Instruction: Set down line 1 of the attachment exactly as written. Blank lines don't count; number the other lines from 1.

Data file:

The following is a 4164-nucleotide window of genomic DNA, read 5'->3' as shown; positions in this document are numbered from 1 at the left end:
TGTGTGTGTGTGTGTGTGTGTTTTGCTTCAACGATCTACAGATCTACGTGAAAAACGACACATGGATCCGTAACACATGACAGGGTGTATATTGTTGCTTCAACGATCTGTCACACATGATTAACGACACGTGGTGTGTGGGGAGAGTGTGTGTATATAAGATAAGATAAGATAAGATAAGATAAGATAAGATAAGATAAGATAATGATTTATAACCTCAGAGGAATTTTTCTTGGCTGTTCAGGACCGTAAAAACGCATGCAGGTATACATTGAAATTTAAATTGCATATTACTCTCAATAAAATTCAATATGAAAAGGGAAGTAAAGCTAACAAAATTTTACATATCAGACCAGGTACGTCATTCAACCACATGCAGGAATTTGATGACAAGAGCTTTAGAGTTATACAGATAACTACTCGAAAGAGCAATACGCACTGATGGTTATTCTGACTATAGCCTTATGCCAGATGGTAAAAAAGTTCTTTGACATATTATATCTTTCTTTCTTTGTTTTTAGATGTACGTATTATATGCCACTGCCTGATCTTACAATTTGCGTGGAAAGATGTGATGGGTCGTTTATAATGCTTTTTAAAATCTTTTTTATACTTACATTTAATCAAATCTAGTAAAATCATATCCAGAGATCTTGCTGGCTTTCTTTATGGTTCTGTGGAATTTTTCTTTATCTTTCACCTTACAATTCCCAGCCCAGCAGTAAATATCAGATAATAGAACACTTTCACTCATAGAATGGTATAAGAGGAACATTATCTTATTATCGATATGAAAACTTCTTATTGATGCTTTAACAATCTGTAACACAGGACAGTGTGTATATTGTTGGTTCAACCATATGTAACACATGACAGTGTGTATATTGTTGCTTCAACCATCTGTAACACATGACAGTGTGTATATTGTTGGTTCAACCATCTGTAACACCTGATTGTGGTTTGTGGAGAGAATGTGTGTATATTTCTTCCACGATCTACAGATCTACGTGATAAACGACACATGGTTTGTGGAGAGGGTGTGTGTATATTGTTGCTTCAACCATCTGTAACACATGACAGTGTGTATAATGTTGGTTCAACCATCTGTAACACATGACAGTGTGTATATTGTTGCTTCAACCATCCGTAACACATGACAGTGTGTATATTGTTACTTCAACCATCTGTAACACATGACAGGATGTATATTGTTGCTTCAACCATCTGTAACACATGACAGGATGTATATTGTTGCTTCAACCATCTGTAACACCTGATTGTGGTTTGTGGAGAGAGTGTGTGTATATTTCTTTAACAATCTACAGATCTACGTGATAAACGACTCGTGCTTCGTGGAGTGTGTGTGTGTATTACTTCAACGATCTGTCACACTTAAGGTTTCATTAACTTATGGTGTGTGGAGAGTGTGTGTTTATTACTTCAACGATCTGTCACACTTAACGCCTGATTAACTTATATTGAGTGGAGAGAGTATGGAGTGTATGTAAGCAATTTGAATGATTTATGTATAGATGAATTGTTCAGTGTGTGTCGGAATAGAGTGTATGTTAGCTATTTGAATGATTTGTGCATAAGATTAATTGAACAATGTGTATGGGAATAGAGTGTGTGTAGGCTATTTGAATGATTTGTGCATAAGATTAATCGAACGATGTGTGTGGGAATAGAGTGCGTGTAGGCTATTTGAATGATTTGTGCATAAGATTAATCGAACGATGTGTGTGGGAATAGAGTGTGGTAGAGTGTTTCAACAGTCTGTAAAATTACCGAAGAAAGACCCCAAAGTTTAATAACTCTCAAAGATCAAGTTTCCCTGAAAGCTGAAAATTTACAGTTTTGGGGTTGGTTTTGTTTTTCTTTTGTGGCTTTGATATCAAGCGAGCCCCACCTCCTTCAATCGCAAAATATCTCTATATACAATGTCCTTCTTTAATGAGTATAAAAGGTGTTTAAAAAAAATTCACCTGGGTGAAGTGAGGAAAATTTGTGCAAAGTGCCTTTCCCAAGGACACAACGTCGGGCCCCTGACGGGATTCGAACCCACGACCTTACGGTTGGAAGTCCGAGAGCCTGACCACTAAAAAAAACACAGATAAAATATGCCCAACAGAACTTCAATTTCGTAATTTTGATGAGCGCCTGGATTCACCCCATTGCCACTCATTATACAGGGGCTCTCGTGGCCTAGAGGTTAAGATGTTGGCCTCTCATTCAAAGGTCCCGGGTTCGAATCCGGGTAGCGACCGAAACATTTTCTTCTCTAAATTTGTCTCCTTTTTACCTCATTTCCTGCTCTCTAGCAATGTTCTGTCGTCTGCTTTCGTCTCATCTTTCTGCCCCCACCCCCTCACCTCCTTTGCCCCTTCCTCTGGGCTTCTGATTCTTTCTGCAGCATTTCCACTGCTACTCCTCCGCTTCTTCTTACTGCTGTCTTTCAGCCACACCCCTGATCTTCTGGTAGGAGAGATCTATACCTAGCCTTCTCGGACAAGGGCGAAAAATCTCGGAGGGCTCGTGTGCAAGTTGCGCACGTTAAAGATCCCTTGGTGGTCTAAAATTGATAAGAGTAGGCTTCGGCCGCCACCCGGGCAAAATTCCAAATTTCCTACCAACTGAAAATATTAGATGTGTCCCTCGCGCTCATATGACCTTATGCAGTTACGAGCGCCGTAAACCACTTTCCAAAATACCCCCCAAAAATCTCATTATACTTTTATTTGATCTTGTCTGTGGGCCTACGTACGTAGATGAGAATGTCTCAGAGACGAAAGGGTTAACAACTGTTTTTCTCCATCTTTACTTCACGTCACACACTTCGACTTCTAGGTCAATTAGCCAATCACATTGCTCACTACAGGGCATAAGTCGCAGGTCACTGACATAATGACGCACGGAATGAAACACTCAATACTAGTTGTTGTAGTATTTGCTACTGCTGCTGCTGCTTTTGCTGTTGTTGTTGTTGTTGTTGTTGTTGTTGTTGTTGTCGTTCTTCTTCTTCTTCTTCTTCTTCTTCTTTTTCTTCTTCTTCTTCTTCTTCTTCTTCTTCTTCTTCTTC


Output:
The following is a 4164-nucleotide window of genomic DNA, read 5'->3' as shown; positions in this document are numbered from 1 at the left end: